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  • Research Article
  • Open Access

Single-Trial Classification of Bistable Perception by Integrating Empirical Mode Decomposition, Clustering, and Support Vector Machine

  • 1,
  • 2,
  • 3 and
  • 1Email author
EURASIP Journal on Advances in Signal Processing20082008:592742

  • Received: 23 August 2007
  • Accepted: 10 March 2008
  • Published:


We propose an empirical mode decomposition (EMD-) based method to extract features from the multichannel recordings of local field potential (LFP), collected from the middle temporal (MT) visual cortex in a macaque monkey, for decoding its bistable structure-from-motion (SFM) perception. The feature extraction approach consists of three stages. First, we employ EMD to decompose nonstationary single-trial time series into narrowband components called intrinsic mode functions (IMFs) with time scales dependent on the data. Second, we adopt unsupervised K-means clustering to group the IMFs and residues into several clusters across all trials and channels. Third, we use the supervised common spatial patterns (CSP) approach to design spatial filters for the clustered spatiotemporal signals. We exploit the support vector machine (SVM) classifier on the extracted features to decode the reported perception on a single-trial basis. We demonstrate that the CSP feature of the cluster in the gamma frequency band outperforms the features in other frequency bands and leads to the best decoding performance. We also show that the EMD-based feature extraction can be useful for evoked potential estimation. Our proposed feature extraction approach may have potential for many applications involving nonstationary multivariable time series such as brain-computer interfaces (BCI).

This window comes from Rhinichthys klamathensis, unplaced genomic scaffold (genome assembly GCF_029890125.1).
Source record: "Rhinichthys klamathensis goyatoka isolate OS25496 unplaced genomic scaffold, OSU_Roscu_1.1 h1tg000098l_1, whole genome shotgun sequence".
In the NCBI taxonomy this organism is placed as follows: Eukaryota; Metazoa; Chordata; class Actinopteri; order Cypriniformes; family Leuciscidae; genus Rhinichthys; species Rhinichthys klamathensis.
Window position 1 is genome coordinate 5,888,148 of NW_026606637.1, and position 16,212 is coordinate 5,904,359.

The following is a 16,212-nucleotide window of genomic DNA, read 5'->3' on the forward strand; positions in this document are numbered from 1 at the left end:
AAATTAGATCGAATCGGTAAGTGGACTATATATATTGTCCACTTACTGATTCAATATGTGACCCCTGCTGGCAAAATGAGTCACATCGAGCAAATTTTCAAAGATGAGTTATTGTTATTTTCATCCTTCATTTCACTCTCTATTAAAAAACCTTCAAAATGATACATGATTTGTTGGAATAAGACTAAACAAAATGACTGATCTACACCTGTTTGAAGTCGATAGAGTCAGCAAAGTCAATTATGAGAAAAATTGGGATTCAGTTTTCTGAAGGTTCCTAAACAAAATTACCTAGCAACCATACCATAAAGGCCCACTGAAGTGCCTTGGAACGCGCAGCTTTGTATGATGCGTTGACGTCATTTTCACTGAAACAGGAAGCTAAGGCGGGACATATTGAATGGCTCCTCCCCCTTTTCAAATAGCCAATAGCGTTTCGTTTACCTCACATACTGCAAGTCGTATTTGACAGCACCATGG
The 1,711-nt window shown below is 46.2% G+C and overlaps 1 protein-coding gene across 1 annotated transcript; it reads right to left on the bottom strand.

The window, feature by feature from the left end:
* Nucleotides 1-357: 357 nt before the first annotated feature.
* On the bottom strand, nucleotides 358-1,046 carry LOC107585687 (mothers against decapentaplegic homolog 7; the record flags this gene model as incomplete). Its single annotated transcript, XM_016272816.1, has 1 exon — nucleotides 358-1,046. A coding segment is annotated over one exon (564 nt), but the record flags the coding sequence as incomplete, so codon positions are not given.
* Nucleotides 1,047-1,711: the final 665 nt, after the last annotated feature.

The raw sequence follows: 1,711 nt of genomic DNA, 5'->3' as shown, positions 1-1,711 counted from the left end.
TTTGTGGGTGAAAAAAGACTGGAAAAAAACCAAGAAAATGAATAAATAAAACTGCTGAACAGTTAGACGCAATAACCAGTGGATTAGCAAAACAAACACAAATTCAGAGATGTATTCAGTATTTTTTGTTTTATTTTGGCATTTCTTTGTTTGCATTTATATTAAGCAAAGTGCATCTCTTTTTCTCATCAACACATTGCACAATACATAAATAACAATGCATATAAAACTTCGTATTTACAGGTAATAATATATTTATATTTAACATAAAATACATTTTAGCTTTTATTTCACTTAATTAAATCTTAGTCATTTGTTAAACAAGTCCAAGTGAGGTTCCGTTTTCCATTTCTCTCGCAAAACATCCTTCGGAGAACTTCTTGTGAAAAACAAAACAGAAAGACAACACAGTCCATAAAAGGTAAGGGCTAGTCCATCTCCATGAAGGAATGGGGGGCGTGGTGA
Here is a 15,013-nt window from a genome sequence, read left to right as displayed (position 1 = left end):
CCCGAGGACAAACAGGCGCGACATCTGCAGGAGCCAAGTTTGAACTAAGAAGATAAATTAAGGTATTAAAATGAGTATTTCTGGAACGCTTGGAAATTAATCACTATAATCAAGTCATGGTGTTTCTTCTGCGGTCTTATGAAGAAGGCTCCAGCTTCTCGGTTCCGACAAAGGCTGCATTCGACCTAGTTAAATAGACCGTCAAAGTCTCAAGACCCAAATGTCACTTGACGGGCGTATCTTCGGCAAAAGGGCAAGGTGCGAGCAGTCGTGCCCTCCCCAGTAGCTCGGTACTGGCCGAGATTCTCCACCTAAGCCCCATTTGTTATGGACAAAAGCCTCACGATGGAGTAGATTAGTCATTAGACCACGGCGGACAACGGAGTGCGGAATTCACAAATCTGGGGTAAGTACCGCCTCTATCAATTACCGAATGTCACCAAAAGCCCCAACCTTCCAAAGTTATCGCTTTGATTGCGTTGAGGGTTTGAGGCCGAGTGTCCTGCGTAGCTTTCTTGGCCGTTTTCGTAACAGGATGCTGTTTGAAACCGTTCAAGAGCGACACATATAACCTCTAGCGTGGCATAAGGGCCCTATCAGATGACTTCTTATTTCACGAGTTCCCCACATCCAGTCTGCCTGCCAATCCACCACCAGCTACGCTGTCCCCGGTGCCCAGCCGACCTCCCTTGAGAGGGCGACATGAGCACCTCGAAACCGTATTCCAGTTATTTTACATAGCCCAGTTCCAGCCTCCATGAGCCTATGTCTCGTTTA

• Empirical Mode Decomposition
  • Local Field Potential
  • Intrinsic Mode Function
  • Middle Temporal
  • Common Spatial Pattern

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Authors’ Affiliations

School of Health Information Sciences, University of Texas Health Science Center at Houston, 7000 Fannin, Suite 600, Houston, TX 77030, USA
Unit on Cognitive Neurophysiology and Imaging, National Institute of Health, Building 49, Room B2J-45, MSC-4400, 49 Convent Dr., Bethesda, MD 20892, USA
Max Planck Institut für biologische Kybernetik, Spemannstraße 38, 72076 Tübingen, Germany


© Zhisong Wang et al. 2008

This article is published under license to BioMed Central Ltd. This is an open access article distributed under the Creative Commons Attribution License, which permits unrestricted use, distribution, and reproduction in any medium, provided the original work is properly cited.